Science and Technology
publicado em 11/10/2011 às 13h52:00
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Quadriplegic uses thought to move prosthetic arm in the U.S.

Tim Hemmes, 30, was able to 'play' the hands of his girlfriend thanks to a chip with electrodes implanted in the brain

 
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Foto: UPMC
Foto: UPMC
Foto: UPMC
Tim Hemmes (right) with suanamorada, Katie Schaffer (left), the brain uses to Controra prosthetic arm As part of the tests, Mr. Hemmes wanted the arm to reach a ball placed on specific areas of a plate In addition to testing the arm, Mr. Hemmes your thoughts used to guide a ball in the middle of a television screen
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Tim Hemmes (right) with suanamorada, Katie Schaffer (left), the brain uses to Controra prosthetic arm
As part of the tests, Mr. Hemmes wanted the arm to reach a ball placed on specific areas of a plate
In addition to testing the arm, Mr. Hemmes your thoughts used to guide a ball in the middle of a television screen

A quadriplegic man was able to use thought to control the movement of a prosthetic arm for the first time.

Paralyzed after suffering a motorcycle accident that damaged his spinal cord, Tim Hemmes, 30, was able to 'play' the hands of his girlfriend thanks to a chip with electrodes implanted in the brain by researchers at the University of Pittsburgh, USA.

The American is the first to participate in the project that uses a brain-computer interface (BCI) to assess whether the thoughts of a person with spinal cord injury can be used to control the movement of an external device such as a computer cursor or an arm Prosthetic sophisticated. "I put my heart and soul into everything they asked me to do. I was able to reach out and touch someone for the first time in seven years," says Tim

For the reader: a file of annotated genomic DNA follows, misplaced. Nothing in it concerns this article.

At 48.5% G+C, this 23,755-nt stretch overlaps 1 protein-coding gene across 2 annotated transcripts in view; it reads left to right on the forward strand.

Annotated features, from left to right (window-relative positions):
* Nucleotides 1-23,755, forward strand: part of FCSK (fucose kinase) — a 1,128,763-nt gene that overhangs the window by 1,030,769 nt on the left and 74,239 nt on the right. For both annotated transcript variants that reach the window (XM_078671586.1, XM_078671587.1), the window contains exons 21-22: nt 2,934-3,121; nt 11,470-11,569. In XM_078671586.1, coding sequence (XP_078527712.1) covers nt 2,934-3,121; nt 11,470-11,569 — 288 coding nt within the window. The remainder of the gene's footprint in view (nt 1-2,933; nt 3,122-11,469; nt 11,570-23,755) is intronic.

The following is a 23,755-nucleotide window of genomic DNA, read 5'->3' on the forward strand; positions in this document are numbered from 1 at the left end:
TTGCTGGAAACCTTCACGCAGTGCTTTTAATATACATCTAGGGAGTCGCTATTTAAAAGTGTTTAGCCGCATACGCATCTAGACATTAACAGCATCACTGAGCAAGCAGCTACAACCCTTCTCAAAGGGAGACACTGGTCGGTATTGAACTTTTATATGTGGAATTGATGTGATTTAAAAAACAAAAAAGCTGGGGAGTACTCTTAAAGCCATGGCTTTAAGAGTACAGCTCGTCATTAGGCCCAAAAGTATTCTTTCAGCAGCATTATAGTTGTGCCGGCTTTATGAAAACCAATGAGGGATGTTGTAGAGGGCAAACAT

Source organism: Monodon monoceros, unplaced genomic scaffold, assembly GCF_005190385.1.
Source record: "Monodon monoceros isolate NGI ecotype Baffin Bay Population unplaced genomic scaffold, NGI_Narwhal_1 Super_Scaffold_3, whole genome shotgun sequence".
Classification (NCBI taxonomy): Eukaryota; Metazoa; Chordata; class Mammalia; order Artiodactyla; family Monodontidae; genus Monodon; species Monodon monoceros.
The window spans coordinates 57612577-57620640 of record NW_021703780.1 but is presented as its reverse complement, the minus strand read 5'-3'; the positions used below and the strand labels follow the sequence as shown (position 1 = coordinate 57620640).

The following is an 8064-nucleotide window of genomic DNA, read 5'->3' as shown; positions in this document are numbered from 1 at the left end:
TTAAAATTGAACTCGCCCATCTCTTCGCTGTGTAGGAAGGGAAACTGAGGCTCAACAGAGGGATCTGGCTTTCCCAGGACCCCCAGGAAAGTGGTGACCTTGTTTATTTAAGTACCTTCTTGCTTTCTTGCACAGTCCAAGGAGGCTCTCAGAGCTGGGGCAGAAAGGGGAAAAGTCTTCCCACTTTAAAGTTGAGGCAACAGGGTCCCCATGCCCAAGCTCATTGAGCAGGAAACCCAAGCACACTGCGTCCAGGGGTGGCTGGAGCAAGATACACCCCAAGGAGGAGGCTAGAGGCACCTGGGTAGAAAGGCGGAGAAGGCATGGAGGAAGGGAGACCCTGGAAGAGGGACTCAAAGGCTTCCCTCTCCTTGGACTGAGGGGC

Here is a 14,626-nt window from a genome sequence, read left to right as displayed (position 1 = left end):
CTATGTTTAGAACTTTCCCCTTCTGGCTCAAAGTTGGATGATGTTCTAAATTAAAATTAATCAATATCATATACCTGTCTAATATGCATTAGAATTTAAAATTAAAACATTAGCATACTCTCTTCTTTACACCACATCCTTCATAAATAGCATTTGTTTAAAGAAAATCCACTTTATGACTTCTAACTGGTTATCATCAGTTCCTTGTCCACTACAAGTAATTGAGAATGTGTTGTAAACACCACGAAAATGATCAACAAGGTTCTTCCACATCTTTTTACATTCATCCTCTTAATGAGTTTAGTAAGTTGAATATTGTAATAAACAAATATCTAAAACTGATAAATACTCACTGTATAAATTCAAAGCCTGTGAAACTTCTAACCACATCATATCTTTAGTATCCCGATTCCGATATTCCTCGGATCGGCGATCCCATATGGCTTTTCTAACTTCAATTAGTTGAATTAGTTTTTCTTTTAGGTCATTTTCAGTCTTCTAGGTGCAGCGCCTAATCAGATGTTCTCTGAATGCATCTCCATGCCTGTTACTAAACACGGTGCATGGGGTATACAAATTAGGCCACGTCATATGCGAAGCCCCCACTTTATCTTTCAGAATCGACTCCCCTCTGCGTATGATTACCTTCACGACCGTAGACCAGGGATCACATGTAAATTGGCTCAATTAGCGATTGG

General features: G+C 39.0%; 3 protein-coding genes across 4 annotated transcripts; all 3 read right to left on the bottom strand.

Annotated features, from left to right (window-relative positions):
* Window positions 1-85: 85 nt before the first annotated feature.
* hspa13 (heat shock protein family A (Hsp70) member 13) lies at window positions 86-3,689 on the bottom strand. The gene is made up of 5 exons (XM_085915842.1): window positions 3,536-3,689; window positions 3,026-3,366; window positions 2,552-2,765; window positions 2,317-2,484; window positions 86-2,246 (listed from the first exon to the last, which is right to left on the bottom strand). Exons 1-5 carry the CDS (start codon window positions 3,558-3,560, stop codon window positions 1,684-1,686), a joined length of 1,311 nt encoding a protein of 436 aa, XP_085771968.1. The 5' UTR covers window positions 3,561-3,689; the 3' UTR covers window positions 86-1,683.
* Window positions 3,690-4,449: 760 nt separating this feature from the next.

According to researcher, Michael Boninger, see Tim playing his girlfriend with a mechanical arm was unexpected and poignant for all involved with the project. "This first round of testing reinforces the great potential of BCI technology not only to help patients with spinal cord injuries to become more independent, but also to improve physical and emotional connections with their friends and family," explains Boninger.

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On August 25, electrode arrays were placed on the surface of the brain Hemmes during a two-hour operation.

The researchers then implanted wires under the skin of the neck to the upper chest, where they could be periodically connected to computer cables. Six days a week for the next four weeks, the team tested the technology using a computer software developed in previous studies to interpret the neural signals from electrodes senses.

After watching a computer generated figure moving an arm, Hemmes began trying to guide a ball through a big screen TV, up, down, left or right to a target within a time limit. With practice, it can perform the task without any assistance from the computer or what researchers call "100% control of the brain." He then performed a similar task with the arm reaching out to touch a target on a large panel mounted.

It was not the thought process and simultaneous movement Hemmes knew that before getting stuck which made the process possible. Instead, he imagined flexing the thumb, which created a pattern of brain signals that the computer then interpreted as "move left". "It takes concentration and patience, but this process seemed to get easier with practice, as when one learns to drive a car with a manual transmission. In future studies, Iram also testing other approaches, including participant simply thinking up down and so on, "says researcher Wei Wang.

After about eight sessions, Hemmes addressed more complicated tasks. While wearing special glasses to correctly view a three-dimensional TV screen, he moved the ball in the directions above, as well as forward or backward. He also practiced move the arm in all directions, culminating with a touch of the hand of his girlfriend.

Researchers are now analyzing data, and seek at least five adults with spinal cord injuries who have little or no use of hands and arms for further study.

Source: Isaude.net
   Palavras-chave:   Quadriplegic    Prosthetic arm    Electrodes    Chip    Tim Hemmes    University of Pittsburgh    Michael Boninger   
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Quadriplegic    prosthetic arm    electrodes    chip    Tim Hemmes    University of Pittsburgh    Michael Boninger   
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